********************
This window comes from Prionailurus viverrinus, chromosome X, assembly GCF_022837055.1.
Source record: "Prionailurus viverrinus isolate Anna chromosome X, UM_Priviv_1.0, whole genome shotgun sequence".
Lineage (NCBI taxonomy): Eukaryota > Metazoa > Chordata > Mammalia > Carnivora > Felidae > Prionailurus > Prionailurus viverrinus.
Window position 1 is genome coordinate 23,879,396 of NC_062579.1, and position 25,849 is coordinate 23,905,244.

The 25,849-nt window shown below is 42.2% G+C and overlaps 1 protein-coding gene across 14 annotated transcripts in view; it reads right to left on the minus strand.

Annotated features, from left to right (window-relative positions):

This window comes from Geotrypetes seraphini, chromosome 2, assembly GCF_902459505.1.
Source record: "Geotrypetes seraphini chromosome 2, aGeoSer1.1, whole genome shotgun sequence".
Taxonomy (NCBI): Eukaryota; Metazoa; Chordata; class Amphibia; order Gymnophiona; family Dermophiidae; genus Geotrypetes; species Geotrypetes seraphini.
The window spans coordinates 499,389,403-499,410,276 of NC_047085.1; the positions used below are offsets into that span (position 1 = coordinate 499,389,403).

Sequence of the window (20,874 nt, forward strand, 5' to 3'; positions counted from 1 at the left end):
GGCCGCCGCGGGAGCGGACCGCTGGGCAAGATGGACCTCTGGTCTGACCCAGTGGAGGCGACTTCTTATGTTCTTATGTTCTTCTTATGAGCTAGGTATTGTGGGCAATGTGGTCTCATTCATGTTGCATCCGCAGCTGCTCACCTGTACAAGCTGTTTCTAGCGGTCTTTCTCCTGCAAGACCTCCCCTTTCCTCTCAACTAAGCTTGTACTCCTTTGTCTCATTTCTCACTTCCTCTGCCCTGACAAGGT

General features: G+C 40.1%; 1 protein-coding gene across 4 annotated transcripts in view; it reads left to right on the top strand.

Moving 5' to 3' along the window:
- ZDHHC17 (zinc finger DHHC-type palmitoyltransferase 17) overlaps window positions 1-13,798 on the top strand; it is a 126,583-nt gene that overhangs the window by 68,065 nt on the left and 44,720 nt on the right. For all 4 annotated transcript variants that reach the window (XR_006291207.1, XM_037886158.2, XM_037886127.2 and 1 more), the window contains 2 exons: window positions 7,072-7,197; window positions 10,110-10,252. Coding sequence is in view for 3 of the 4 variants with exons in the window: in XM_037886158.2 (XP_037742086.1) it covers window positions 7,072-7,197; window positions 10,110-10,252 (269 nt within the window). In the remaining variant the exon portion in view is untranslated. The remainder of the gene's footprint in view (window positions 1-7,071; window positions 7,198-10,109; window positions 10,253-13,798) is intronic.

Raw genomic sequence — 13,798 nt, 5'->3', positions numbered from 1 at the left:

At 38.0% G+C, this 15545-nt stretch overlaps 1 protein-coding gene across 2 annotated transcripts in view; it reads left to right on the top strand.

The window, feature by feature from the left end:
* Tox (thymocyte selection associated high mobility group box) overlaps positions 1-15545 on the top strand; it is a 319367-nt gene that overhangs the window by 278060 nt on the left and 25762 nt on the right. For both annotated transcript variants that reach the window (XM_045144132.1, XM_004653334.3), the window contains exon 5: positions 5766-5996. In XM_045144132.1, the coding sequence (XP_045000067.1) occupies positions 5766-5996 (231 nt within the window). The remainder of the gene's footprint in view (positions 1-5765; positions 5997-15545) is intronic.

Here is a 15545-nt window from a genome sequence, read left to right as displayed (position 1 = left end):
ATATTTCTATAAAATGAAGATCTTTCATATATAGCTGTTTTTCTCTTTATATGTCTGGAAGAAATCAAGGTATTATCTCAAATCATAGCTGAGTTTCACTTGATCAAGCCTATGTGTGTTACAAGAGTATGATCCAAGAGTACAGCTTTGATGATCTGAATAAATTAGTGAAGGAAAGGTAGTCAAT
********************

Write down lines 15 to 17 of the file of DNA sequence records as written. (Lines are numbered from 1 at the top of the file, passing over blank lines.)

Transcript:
- ZDHHC17 (zinc finger DHHC-type palmitoyltransferase 17) overlaps window positions 1-13,798 on the top strand; it is a 126,583-nt gene that overhangs the window by 68,065 nt on the left and 44,720 nt on the right. For all 4 annotated transcript variants that reach the window (XR_006291207.1, XM_037886158.2, XM_037886127.2 and 1 more), the window contains 2 exons: window positions 7,072-7,197; window positions 10,110-10,252. Coding sequence is in view for 3 of the 4 variants with exons in the window: in XM_037886158.2 (XP_037742086.1) it covers window positions 7,072-7,197; window positions 10,110-10,252 (269 nt within the window). In the remaining variant the exon portion in view is untranslated. The remainder of the gene's footprint in view (window positions 1-7,071; window positions 7,198-10,109; window positions 10,253-13,798) is intronic.

Raw genomic sequence — 13,798 nt, 5'->3', positions numbered from 1 at the left:

At 38.0% G+C, this 15545-nt stretch overlaps 1 protein-coding gene across 2 annotated transcripts in view; it reads left to right on the top strand.